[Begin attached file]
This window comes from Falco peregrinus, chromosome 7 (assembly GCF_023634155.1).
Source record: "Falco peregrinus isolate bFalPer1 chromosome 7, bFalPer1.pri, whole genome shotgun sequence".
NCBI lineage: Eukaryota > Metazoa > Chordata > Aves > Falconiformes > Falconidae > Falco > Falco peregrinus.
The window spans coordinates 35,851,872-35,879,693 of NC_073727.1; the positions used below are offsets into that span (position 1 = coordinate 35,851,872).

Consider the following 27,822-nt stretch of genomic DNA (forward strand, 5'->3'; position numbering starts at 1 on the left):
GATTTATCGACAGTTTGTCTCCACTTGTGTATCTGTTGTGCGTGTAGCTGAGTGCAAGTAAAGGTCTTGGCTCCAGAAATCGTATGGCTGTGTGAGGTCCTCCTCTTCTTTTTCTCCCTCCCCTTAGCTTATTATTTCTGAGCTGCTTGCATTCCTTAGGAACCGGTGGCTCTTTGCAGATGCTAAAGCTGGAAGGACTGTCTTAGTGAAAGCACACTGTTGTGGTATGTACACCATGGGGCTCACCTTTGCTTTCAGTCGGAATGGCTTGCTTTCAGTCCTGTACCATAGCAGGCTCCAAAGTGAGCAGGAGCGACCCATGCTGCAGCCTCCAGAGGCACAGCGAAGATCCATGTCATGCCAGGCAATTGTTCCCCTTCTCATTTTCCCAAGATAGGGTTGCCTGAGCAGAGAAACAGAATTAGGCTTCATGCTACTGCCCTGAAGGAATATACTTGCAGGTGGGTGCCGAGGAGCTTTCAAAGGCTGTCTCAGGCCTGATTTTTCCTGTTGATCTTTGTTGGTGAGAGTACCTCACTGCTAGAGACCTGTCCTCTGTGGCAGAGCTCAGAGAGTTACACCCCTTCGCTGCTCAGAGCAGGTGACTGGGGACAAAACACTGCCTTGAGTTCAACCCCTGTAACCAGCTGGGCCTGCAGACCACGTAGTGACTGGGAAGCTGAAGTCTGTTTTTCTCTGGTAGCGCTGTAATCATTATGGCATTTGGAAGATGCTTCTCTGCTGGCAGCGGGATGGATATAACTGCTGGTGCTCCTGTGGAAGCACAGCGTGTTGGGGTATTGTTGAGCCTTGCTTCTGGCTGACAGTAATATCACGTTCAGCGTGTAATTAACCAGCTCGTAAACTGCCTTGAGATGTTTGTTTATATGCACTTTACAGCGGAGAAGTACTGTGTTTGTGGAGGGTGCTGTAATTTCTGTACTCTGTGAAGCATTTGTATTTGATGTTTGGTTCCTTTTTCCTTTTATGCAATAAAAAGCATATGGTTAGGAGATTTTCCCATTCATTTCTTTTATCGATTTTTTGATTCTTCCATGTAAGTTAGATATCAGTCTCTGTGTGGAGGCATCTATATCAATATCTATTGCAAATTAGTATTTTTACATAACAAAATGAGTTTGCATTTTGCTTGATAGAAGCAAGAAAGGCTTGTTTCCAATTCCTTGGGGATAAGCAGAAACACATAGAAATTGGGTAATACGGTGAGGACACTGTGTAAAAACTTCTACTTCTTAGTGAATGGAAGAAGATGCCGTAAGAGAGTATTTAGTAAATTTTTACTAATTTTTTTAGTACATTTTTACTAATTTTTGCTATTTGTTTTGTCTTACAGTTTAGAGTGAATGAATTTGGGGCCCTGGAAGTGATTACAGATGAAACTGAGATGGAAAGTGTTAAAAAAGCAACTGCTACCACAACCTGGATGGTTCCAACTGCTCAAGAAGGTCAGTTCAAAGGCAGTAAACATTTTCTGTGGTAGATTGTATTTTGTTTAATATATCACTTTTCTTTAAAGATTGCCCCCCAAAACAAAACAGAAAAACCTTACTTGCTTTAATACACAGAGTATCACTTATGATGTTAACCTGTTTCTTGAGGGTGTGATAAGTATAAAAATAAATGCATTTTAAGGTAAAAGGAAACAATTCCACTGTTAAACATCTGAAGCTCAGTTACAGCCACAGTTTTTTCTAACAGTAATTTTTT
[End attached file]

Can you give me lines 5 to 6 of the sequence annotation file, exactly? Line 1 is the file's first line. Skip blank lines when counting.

Consider the following 27,822-nt stretch of genomic DNA (forward strand, 5'->3'; position numbering starts at 1 on the left):
GATTTATCGACAGTTTGTCTCCACTTGTGTATCTGTTGTGCGTGTAGCTGAGTGCAAGTAAAGGTCTTGGCTCCAGAAATCGTATGGCTGTGTGAGGTCCTCCTCTTCTTTTTCTCCCTCCCCTTAGCTTATTATTTCTGAGCTGCTTGCATTCCTTAGGAACCGGTGGCTCTTTGCAGATGCTAAAGCTGGAAGGACTGTCTTAGTGAAAGCACACTGTTGTGGTATGTACACCATGGGGCTCACCTTTGCTTTCAGTCGGAATGGCTTGCTTTCAGTCCTGTACCATAGCAGGCTCCAAAGTGAGCAGGAGCGACCCATGCTGCAGCCTCCAGAGGCACAGCGAAGATCCATGTCATGCCAGGCAATTGTTCCCCTTCTCATTTTCCCAAGATAGGGTTGCCTGAGCAGAGAAACAGAATTAGGCTTCATGCTACTGCCCTGAAGGAATATACTTGCAGGTGGGTGCCGAGGAGCTTTCAAAGGCTGTCTCAGGCCTGATTTTTCCTGTTGATCTTTGTTGGTGAGAGTACCTCACTGCTAGAGACCTGTCCTCTGTGGCAGAGCTCAGAGAGTTACACCCCTTCGCTGCTCAGAGCAGGTGACTGGGGACAAAACACTGCCTTGAGTTCAACCCCTGTAACCAGCTGGGCCTGCAGACCACGTAGTGACTGGGAAGCTGAAGTCTGTTTTTCTCTGGTAGCGCTGTAATCATTATGGCATTTGGAAGATGCTTCTCTGCTGGCAGCGGGATGGATATAACTGCTGGTGCTCCTGTGGAAGCACAGCGTGTTGGGGTATTGTTGAGCCTTGCTTCTGGCTGACAGTAATATCACGTTCAGCGTGTAATTAACCAGCTCGTAAACTGCCTTGAGATGTTTGTTTATATGCACTTTACAGCGGAGAAGTACTGTGTTTGTGGAGGGTGCTGTAATTTCTGTACTCTGTGAAGCATTTGTATTTGATGTTTGGTTCCTTTTTCCTTTTATGCAATAAAAAGCATATGGTTAGGAGATTTTCCCATTCATTTCTTTTATCGATTTTTTGATTCTTCCATGTAAGTTAGATATCAGTCTCTGTGTGGAGGCATCTATATCAATATCTATTGCAAATTAGTATTTTTACATAACAAAATGAGTTTGCATTTTGCTTGATAGAAGCAAGAAAGGCTTGTTTCCAATTCCTTGGGGATAAGCAGAAACACATAGAAATTGGGTAATACGGTGAGGACACTGTGTAAAAACTTCTACTTCTTAGTGAATGGAAGAAGATGCCGTAAGAGAGTATTTAGTAAATTTTTACTAATTTTTTTAGTACATTTTTACTAATTTTTGCTATTTGTTTTGTCTTACAGTTTAGAGTGAATGAATTTGGGGCCCTGGAAGTGATTACAGATGAAACTGAGATGGAAAGTGTTAAAAAAGCAACTGCTACCACAACCTGGATGGTTCCAACTGCTCAAGAAGGTCAGTTCAAAGGCAGTAAACATTTTCTGTGGTAGATTGTATTTTGTTTAATATATCACTTTTCTTTAAAGATTGCCCCCCAAAACAAAACAGAAAAACCTTACTTGCTTTAATACACAGAGTATCACTTATGATGTTAACCTGTTTCTTGAGGGTGTGATAAGTATAAAAATAAATGCATTTTAAGGTAAAAGGAAACAATTCCACTGTTAAACATCTGAAGCTCAGTTACAGCCACAGTTTTTTCTAACAGTAATTTTTT